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Community management - lessons from Rwanda

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conference contribution
posted on 12.02.2018, 15:08 authored by Susanne Niedrum
Development agencies continue to think of community management as the solution to the sustainability of rural water supplies despite the fact that successful examples are rare. Progress has been made, but it has been painfully slow. At the beginning of the Decade, communities were expected to manage new water supplies after only a few hours or days training. Nowadays many projects have ‘community management’ components which work with the community to train them to manage their water supply. But even so, there are very few rural water supplies which, two or three years after the departure of the development agency, are still running. The “soft” components of projects are given insufficient priority. Lessons learnt are insufficiently documented and insufficiently disseminated with the result that mistakes continue to be repeated and millions of aid dollars continue to be wasted. It is time to ask the question: Is community management a viable option. If so, what conditions are necessary for it to work? The aim of this paper is to share the experience of community management of rural water supply in Rwanda.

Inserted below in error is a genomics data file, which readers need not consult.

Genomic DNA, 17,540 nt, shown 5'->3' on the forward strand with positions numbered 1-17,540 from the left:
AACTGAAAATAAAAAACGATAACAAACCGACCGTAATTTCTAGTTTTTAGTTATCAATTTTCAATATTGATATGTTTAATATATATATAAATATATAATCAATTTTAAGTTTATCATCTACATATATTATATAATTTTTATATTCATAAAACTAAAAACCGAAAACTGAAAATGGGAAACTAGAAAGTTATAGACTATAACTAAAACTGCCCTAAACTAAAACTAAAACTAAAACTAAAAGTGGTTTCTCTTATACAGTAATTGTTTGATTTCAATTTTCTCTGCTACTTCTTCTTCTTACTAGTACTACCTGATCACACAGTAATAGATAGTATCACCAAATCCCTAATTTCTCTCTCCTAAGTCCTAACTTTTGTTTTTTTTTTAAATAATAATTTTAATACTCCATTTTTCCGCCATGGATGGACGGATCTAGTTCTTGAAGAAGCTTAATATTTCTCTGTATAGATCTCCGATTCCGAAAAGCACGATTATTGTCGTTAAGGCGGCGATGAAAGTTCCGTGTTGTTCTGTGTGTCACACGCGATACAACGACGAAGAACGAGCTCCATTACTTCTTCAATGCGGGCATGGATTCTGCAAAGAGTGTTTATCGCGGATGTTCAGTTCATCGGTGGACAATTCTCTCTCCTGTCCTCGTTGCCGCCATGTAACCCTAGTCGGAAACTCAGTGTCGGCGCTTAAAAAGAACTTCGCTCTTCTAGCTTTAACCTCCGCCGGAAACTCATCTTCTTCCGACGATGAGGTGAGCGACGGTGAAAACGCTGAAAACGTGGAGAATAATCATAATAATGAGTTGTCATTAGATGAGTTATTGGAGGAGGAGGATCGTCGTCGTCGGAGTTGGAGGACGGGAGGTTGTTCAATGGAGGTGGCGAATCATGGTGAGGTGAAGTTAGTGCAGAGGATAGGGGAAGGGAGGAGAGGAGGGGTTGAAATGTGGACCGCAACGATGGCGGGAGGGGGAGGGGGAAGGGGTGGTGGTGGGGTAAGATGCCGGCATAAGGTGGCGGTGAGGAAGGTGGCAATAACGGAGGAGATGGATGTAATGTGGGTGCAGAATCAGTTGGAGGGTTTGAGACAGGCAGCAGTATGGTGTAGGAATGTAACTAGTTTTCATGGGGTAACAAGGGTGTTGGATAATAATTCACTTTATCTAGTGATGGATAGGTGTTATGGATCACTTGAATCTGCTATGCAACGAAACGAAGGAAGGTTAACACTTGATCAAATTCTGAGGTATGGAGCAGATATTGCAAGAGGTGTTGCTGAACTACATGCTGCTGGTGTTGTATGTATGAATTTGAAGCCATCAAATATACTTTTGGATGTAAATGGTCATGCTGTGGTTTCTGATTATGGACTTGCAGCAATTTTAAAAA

History

School

  • Architecture, Building and Civil Engineering

Research Unit

  • Water, Engineering and Development Centre (WEDC)

Published in

WEDC Conference

Citation

NIEDRUM, S., 1994. Community management - lessons from Rwanda. IN: Pickford, J. et al. (eds). Affordable water supply and sanitation: Proceedings of the 20th WEDC International Conference, Colombo, Sri Lanka, 22-26 August 1994, pp.52-54.

Publisher

© WEDC, Loughborough University

Version

VoR (Version of Record)

Publisher statement

This work is made available according to the conditions of the Creative Commons Attribution-NonCommercial-NoDerivatives 4.0 International (CC BY-NC-ND 4.0) licence. Full details of this licence are available at: https://creativecommons.org/licenses/by-nc-nd/4.0/

Publication date

1994

Notes

This is a conference paper.

Other identifier

WEDC_ID:11605

Language

en

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